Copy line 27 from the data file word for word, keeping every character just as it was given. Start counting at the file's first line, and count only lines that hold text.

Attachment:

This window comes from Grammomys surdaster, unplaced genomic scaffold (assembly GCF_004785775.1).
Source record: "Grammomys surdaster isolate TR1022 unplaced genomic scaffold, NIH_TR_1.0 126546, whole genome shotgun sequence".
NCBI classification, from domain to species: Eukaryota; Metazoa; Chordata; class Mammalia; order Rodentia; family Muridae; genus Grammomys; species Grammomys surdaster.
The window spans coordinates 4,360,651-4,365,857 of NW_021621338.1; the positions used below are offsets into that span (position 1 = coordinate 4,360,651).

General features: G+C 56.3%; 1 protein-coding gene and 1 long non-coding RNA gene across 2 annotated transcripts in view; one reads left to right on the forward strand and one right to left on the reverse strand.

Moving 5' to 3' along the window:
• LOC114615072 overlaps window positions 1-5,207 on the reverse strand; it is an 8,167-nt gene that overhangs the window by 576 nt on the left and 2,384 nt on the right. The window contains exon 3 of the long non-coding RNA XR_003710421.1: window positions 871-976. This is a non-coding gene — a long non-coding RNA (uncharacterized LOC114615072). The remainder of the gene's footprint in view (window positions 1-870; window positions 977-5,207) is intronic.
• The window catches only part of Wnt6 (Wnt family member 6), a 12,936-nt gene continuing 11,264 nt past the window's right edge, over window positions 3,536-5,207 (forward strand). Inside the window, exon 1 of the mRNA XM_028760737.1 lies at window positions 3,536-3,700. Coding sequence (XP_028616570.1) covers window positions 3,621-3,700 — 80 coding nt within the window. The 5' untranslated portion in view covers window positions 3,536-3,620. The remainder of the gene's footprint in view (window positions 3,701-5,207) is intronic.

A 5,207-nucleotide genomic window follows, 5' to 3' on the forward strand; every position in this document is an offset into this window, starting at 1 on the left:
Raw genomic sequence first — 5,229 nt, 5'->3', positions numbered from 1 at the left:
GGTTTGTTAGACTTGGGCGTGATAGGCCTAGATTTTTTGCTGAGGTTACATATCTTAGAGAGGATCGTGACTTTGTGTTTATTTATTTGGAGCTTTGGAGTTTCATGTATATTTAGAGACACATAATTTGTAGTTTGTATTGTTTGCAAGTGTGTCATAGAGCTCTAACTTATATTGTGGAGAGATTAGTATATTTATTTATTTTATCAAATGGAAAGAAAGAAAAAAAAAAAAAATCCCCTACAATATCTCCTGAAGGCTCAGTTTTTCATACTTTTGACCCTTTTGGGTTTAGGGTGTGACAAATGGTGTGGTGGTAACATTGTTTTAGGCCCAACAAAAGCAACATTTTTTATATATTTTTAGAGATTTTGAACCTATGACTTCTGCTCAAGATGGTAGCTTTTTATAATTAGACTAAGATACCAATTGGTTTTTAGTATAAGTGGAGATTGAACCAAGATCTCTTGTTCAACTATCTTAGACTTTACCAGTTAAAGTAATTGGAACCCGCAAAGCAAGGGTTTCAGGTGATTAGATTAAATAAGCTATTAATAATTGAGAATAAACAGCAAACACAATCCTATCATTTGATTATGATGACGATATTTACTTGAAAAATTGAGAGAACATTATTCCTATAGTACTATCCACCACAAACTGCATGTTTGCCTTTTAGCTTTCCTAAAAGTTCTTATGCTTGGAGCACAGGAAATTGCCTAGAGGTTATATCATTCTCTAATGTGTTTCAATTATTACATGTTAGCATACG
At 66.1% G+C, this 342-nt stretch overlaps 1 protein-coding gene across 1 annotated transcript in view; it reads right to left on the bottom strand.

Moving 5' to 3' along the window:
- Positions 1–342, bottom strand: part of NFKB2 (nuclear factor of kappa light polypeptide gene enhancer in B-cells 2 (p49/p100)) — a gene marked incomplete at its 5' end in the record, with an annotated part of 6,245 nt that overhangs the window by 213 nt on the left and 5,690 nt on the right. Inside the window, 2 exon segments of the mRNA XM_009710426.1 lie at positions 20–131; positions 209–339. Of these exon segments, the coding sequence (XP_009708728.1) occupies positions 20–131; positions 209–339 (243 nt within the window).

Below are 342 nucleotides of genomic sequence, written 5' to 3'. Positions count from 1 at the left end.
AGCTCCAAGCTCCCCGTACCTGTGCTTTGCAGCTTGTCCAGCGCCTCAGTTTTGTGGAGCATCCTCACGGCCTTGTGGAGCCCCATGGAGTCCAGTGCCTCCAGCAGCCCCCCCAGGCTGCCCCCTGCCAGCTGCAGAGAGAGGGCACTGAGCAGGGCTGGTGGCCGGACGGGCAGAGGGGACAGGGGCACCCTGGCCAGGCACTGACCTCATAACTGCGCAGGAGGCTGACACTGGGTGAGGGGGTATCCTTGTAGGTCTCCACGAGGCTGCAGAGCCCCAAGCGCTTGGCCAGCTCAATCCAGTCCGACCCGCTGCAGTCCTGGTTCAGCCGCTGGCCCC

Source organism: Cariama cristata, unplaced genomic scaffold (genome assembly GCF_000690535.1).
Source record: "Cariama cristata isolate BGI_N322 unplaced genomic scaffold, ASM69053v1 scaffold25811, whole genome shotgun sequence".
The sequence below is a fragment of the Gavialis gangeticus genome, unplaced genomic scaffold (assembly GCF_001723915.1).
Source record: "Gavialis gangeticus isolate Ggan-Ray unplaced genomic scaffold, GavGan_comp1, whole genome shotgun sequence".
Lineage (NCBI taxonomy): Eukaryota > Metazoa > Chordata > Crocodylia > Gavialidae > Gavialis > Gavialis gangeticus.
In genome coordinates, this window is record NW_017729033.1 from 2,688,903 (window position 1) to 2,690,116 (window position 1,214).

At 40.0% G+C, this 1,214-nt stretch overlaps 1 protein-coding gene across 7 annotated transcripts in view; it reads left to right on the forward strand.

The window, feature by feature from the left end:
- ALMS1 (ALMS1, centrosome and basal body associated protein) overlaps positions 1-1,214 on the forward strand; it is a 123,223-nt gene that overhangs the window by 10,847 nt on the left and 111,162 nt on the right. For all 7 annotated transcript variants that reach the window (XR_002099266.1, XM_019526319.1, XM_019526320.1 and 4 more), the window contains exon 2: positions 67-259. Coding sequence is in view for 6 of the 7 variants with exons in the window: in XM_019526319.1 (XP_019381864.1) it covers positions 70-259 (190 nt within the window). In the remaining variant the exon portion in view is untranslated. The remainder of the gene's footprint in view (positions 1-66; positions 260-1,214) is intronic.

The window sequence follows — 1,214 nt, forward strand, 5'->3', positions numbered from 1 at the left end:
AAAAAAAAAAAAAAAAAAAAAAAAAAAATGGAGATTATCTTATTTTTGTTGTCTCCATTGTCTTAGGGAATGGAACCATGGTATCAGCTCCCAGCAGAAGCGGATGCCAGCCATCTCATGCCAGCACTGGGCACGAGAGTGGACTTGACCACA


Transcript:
AAAAAAAAAAAAAAAAAAAAAAAAAAAATGGAGATTATCTTATTTTTGTTGTCTCCATTGTCTTAGGGAATGGAACCATGGTATCAGCTCCCAGCAGAAGCGGATGCCAGCCATCTCATGCCAGCACTGGGCACGAGAGTGGACTTGACCACA